Throughout Vescovi’s lifetime he would always have pen-in-hand from his earliest thesis to numerous contributions to the world’s catalogs:  The Motivation to Work In Deaf Teachers of The Deaf; The Emerging Private Psychologist Practitioner Contributor to Vocational Rehabilitation Process of Deaf Clients; Limiting Factors in Personality Development in Deaf Children; Deaf Adults in New England: An Exploratory Service Program; Counseling with Deaf People; Factors Related to Successful Employment of Deaf Workers and many more.  He didn’t know this at the time, but all of this work would become valuable in helping to develop the Deaf Services Program at the Dayle McIntosh Center. His time in his career pursuits resulted in valuable contributions to the educational community as a professor and as a counselor for the deaf. He wrote numerous papers exploring both sides of teaching and counseling from the deaf peer-to-peer perspective as well as sharing valuable insights on the importance of education. 

As Coordinator of Services for the Deaf with the Massachusetts Division of Vocational Rehabilitation, Vescovi continued to contribute to publications, with his insights personally and professionally wherever it would be useful.  His early work and research became both inspirational and muse-like as well as insightful to the creation of other works, like in New York University School of Education’s Counseling with Deaf People for The Deafness Research and Training Center.

Here is a video documentary piece on Vescovi.  It was produced, and approved for embedding here on the DMC site by Southern Methodist University (SMU) and KERA during his time teaching at Eastfield College (now known as Dallas College, Eastfield Campus).


Vescovi made his way to the State of California as an educator and Deaf Counselor. In 1976, he worked as a psychologist with both Orange County and Riverside Mental Health Departments, then simultaneously landing at Golden West College in Huntington Beach California, juggling all three areas of service.  He is celebrated for his meritorious service. He was passionate about communications and spent many hours writing all kinds of papers on the subject.  It was here, he worked alongside Professor Paul M. Culton. In 1977, both colleagues would become one of the Founding Board Officers of the Dayle McIntosh Center, responsible for the development of the non-profit’s Deaf Services arm of the organization.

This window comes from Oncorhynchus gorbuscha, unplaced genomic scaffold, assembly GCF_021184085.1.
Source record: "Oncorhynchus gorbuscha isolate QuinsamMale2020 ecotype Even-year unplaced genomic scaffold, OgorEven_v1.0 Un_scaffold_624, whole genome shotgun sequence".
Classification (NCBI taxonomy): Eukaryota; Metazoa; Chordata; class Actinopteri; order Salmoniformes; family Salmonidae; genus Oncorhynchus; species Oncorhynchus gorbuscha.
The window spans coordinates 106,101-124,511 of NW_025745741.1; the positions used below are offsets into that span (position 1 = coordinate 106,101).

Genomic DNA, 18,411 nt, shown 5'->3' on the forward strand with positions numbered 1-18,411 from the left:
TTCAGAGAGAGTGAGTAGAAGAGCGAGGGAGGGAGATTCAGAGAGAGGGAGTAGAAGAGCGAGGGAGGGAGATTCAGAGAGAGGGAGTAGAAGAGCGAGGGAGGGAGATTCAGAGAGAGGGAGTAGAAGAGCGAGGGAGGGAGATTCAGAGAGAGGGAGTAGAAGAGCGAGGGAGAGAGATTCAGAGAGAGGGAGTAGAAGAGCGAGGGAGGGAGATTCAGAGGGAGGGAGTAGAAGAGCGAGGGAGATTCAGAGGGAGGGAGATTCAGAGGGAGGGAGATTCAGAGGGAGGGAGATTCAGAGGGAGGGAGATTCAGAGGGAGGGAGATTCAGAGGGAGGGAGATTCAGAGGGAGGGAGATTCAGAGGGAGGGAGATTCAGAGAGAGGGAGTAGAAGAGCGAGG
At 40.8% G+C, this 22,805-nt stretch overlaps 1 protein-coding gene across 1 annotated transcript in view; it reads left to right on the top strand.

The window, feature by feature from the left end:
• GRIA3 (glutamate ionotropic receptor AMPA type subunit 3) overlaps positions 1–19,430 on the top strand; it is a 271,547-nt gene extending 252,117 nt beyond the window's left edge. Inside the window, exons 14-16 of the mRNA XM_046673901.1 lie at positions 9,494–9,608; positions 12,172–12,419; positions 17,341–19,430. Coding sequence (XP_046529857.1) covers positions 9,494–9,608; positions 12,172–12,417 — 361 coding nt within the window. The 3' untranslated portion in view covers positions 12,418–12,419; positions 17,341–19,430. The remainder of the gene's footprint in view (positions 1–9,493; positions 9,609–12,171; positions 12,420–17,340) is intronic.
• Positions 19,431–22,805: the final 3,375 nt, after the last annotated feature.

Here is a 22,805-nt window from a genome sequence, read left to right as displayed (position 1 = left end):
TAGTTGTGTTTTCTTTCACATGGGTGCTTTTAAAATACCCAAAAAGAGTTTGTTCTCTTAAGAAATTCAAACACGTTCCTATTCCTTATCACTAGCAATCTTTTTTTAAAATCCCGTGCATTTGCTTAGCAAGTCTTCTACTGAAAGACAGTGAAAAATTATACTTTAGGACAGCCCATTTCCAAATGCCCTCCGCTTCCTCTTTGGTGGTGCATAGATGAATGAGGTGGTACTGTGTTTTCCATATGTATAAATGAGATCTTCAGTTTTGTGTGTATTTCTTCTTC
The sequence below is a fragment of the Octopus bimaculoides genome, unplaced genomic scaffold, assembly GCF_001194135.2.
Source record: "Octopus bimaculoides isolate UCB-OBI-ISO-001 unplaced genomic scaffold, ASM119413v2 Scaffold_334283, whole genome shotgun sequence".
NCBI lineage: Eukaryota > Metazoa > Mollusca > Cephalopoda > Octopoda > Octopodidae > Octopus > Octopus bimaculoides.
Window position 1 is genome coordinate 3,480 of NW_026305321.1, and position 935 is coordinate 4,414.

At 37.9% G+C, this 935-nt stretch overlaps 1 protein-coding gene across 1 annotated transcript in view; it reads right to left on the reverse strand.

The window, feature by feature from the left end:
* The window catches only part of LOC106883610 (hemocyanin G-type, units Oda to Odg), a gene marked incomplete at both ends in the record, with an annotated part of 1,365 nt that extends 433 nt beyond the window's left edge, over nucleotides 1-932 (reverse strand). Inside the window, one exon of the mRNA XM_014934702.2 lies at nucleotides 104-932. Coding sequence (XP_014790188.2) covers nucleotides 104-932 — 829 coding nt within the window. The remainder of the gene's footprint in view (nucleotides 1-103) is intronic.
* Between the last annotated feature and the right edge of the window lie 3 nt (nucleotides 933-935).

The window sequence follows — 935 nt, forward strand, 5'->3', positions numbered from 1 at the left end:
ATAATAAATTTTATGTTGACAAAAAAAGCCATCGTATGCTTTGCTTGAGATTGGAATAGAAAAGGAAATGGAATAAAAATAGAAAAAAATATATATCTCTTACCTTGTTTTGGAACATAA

He continued serving in the community as a leader, professor/educator, Deaf Professor and continued his counseling. He passed away on October 23, 2013 returning full-circle to his hometown of Albuquerque, New Mexico where his life, family, and historic leadership legacy were celebrated.

His children paid final respects to him with one of Vescovi’s favorite quotes: “It is not the critic who counts; not the man who points out how the strong man stumbles, or where the doer of deeds could have done them better. The credit belongs to the man who is actually in the arena, whose face is marred by dust and sweat and blood, who strives valiantly, who errs, who comes short again, because there is no effort without error and shortcomings; but who does actually strive to do the deeds, who knows great enthusiasms, the great devotions, who spends himself in a worthy cause, who at the best knows in the end the triumph of high achievements, and who at the worst, if he fails at least fails while daring greatly.”